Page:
And what is "wrong," anyway? How does one define this word? By what standard can something be right or wrong? When the unbeliever is faced with this question, he does not have a rational response. 

Morality is, at its core, based on the results of free-will decisions upon fellow humans. That is to say, something is morally "wrong" if it unjustly harms someone and "good" if it helps them in some way (which would be decided by the receiver of the action). Now if we use that basic definition of morality to analyze your scenario, the Nazis, we can see that it was not moral. Their actions benefited no one and harmed the lives of millions in unspeakable ways. The tough thing about morality is that there aren't always easy choices. Sure, some basics are easy, like "don't murder" (that never helps the victim), "don't steal" (other people have a right to their property - you wouldn't want someone taking your stuff), or "don't rape" (I don't need to explain this one). But as scenarios change and get more complex, things can get more muddled. This happens for issues like nuclear proliferation (incidentally, not a topic covered by the Bible), homosexual marriage rights, abortion, and "universal" (American) healthcare.

One side (clear-thinking people) believe that homosexual marriage should be allowed because it gives people the right to do what they want in a situation where other people will not be notably negatively affected. The other side thinks that it should continue to be outlawed because.... well, their book says so. This is an issue of morals because one side believes their position is morally correct and the other's incorrect (and vice versa). This issue does not require a Bible or any other text to tell you what to think.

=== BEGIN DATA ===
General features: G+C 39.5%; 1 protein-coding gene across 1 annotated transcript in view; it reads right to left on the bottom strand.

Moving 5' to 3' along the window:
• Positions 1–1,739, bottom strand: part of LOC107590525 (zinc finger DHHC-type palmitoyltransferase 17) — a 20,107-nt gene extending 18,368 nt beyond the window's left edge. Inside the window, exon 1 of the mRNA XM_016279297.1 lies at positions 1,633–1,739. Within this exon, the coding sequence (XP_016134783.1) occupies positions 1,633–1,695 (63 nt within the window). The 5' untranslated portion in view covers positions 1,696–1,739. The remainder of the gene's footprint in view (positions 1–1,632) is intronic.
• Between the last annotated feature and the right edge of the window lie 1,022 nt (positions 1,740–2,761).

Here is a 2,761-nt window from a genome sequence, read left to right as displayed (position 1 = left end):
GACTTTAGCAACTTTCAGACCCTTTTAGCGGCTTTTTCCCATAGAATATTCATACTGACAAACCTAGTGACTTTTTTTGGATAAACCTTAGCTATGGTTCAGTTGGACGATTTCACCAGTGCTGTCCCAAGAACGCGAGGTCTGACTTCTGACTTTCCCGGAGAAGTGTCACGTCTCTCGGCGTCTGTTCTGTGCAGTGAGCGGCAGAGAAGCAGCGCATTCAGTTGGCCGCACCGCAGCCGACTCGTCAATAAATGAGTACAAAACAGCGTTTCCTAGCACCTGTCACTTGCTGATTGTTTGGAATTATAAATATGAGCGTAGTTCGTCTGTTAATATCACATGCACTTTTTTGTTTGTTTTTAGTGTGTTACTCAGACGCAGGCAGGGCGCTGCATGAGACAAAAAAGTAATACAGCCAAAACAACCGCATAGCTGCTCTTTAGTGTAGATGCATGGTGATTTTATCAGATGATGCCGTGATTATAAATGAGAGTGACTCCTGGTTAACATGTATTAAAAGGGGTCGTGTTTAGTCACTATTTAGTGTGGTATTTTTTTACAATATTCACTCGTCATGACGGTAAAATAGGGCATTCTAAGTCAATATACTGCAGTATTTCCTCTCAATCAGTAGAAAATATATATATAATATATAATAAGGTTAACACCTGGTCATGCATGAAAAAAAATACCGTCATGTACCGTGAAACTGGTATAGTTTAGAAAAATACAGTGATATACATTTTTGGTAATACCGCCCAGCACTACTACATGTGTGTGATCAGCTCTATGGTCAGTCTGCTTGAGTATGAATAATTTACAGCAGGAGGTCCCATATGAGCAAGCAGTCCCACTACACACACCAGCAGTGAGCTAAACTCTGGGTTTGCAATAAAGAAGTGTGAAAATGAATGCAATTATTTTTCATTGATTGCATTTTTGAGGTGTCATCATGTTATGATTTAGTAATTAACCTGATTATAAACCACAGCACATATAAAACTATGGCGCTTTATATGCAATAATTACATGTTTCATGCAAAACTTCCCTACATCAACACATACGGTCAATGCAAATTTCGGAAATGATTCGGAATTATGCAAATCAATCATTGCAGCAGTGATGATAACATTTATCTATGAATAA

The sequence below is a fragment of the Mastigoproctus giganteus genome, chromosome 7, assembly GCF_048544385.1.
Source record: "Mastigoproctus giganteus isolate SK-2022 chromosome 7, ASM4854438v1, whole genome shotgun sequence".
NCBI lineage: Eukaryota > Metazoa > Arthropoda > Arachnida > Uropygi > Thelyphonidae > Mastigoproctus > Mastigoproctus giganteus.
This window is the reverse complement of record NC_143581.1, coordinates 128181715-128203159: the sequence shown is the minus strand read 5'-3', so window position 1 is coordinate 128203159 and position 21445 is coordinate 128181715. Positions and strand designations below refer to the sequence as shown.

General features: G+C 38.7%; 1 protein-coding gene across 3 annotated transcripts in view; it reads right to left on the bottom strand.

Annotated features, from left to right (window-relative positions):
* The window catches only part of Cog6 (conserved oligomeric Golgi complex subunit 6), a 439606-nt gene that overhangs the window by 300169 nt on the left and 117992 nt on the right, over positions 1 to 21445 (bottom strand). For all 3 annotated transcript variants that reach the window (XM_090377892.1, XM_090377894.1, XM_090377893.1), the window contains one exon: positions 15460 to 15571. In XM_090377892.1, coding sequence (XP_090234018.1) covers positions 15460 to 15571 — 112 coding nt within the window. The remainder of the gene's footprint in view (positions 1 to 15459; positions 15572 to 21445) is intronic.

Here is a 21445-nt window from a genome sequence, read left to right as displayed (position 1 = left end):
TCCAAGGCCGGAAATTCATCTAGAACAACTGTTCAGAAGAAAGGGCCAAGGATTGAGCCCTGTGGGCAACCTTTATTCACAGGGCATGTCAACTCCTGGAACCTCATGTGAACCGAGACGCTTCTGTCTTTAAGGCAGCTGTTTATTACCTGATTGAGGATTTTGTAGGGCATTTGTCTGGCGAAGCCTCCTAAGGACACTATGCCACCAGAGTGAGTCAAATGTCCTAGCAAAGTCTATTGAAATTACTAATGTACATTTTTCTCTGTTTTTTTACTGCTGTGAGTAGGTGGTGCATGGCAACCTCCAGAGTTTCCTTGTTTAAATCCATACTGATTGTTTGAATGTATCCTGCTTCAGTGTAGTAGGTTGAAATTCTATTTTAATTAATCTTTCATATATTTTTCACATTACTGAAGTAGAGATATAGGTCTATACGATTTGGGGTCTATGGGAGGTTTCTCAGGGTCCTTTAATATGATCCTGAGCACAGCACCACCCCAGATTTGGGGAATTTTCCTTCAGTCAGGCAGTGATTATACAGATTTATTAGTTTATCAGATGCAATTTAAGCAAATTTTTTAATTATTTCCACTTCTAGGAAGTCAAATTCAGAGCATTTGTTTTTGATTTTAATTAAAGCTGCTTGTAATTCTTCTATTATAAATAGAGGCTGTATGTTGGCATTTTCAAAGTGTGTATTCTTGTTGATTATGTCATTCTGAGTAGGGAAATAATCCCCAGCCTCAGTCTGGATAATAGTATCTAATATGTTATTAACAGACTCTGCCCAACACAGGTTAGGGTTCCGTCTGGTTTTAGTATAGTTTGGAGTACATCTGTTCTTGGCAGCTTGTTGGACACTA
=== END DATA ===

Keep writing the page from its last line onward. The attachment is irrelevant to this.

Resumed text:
Other, more complex issues would be those like nuclear proliferation. Is it moral or immoral to stockpile nuclear weapons? Should we distribute them? Should we try to remove all of them everywhere and use all of our military power to do so, voiding other countries' rights to sovereignty, trying to ensure that everyone in the world can be free from the threat of nuclear violence? People have taken stances on both sides of this issue and have made compelling arguments both ways. Christians often paint a picture of a completely black-and-white world where each action is either completely right or completely wrong. This unfortunately just isn't how the world works. Choosing the lesser of two evils is sometimes the best thing to do. But I'm digressing.
To him, if right and wrong are only based on human consensus, than morality is entirely subjective—it changes, and is not absolute. In other words, what is right to one group at one particular time can "morally" be wrong to another group at another time. Or if right and wrong are in the mind of the individual, then how can they be blamed by their actions? If evolution is the explanation, and we are only acting as our DNA dictates, then once again, there is no way we can logically be outraged when somebody's DNA causes them to kill, rape, or lie. After all, we are not outraged at the rock that falls on a car and injures the occupants. How is this any different from the purely naturalistic explanation given lamely by the unbeliever? They're only reacting to their genes, right? Evolution cannot account for morality.